Christina Rusnak | Composing in the Wilderness ’13 Part 3
Christina Rusnak is a multifaceted composer whose work reflects a diversity of styles. Actively seeking to integrate geographic and artistic elements into her work, her goal is to compose music that engages the performers as well as the audience.
Christina Rusnak, Composer, Explorer, Music, Outdoors, Exploring with music
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Composing in the Wilderness ’13 Part 3

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FAIRBANKS

7/20

Yesterday we worked like ground squirrels preparing for winter, only we were preparing our pieces.  Today, we met at the Museum of the North.  2013 is the 100 year anniversary of the first successful ascent of Mt. McKinnley.  A special exhibition highlights the journey. I spent about a half hour in the “Place Where You Go to Listen”.  John Luther Adams’ installation cannot be grasped in a half hour, or in one visit.  I noted this year, while the colors and frequencies were similar to my visit last July, much more rumbling – meaning more earth activity. I would love to visit in Winter, in the dark or during the Aurora Borealis. Back in Denali, we attended the music festival, and were treated to Eric DeLuca’s premiere of “Winter” which he created for the park. The day topped off with pizza at the Prospector just outside of the park.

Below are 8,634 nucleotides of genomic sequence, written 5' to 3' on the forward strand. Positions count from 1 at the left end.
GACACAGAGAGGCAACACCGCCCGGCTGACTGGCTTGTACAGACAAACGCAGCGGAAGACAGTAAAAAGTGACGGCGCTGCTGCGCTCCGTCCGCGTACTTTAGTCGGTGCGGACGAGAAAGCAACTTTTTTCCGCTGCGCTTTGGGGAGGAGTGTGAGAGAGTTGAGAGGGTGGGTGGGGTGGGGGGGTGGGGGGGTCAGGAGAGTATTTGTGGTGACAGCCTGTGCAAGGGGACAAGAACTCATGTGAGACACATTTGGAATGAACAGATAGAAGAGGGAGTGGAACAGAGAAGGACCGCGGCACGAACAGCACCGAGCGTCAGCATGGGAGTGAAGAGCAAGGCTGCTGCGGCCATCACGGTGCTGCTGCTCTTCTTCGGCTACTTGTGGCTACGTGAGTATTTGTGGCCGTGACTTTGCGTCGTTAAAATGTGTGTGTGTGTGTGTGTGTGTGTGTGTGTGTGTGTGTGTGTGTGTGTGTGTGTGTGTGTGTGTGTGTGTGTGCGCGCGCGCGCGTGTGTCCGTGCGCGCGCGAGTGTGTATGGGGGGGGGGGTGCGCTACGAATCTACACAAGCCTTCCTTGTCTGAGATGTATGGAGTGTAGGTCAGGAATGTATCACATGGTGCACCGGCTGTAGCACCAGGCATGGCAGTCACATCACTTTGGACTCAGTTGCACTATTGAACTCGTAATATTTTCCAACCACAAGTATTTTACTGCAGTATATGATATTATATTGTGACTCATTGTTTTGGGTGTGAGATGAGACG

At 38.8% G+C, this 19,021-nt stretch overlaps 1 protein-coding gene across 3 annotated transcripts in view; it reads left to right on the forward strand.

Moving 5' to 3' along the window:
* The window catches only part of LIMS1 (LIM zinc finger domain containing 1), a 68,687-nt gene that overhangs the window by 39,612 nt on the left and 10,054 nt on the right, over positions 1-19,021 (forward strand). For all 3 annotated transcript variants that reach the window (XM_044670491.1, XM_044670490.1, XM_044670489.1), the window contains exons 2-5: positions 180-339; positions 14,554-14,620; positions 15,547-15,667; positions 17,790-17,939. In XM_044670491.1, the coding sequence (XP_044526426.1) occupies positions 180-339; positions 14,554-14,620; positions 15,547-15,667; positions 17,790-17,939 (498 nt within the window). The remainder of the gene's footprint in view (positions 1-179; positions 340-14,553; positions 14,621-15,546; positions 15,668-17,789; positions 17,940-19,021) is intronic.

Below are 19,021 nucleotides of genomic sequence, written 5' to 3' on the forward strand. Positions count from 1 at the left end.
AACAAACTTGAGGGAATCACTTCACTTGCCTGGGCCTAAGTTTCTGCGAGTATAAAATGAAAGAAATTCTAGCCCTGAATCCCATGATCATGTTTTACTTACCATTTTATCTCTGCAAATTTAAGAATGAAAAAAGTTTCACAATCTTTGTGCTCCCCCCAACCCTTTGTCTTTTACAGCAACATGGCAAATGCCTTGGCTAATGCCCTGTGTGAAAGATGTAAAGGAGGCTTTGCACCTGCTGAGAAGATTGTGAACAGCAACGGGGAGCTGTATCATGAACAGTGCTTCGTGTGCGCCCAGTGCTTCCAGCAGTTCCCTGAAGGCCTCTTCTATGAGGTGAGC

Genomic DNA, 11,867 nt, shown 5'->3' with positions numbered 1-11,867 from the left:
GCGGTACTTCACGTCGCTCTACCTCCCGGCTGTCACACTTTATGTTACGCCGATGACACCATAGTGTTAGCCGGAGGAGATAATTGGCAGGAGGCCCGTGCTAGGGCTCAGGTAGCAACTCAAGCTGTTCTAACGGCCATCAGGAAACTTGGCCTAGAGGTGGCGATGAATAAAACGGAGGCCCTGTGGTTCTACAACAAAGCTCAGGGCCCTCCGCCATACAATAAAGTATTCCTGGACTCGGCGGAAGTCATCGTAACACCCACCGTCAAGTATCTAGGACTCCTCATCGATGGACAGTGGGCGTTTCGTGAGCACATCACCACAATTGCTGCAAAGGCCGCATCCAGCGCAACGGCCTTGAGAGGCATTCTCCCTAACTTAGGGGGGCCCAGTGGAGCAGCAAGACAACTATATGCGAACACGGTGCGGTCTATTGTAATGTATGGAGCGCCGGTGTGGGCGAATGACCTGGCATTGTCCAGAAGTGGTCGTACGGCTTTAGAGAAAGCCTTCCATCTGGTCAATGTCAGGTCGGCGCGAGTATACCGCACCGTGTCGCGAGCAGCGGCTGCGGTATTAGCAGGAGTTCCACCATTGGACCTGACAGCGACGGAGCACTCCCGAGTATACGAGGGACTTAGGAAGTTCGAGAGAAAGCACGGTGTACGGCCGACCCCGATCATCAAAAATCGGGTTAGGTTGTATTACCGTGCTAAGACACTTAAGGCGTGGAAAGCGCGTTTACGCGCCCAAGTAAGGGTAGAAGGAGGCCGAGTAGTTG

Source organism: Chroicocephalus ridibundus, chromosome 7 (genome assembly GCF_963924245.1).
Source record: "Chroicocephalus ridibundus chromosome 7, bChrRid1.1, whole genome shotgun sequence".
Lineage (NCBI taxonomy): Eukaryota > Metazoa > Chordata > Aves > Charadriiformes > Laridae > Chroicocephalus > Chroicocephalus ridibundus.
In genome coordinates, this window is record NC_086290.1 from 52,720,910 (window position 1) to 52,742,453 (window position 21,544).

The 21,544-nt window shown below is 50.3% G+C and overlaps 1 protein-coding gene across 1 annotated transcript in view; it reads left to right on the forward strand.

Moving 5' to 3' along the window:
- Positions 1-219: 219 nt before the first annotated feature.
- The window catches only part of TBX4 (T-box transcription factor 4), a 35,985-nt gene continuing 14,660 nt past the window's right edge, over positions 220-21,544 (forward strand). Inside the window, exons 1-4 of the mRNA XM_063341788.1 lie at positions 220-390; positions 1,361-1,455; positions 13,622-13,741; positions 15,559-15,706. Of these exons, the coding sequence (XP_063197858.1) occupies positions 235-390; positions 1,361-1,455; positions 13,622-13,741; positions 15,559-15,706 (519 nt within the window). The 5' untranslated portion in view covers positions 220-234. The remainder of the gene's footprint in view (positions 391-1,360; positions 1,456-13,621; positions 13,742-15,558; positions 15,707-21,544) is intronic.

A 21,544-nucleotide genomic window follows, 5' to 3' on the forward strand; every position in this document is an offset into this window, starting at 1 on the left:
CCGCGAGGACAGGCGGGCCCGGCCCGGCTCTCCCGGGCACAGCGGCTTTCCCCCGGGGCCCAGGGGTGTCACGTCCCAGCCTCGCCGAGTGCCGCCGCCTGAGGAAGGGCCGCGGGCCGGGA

Teklanika Rehearsal (photo courtesy Steve Lias)

7/23

Rehearsals have been wonderful!  These performers are all top notch. I always ask players to recommend something they think would make the piece better (I’m usually faced with looks of shock).  In this case, they recommended a big crescendo and sharp cut off at a point just before the climb to the piece’s peak moment begins.  Wonderful – a great moment!  Our performance is located at the Blue Loon, a restaurant/bar with a performance space. We’re grabbing a bite to eat and learn that our youngest composer will not be able to sit inside. In Alaska, she’s under age. Our hearts are wrenching.  My piece is first, and I go outside to sit with her. We open the door beside the stage so she can hear her piece. It’s great. All the pieces were performed wonderfully. It’s totally amazing how our collective experience result in such diverse pieces of music. The after party consisted of a game of Pictionary in which my team lost because we couldn’t remember the name of Beethoven’s only opera. Of course, it’s Fidelio.

 

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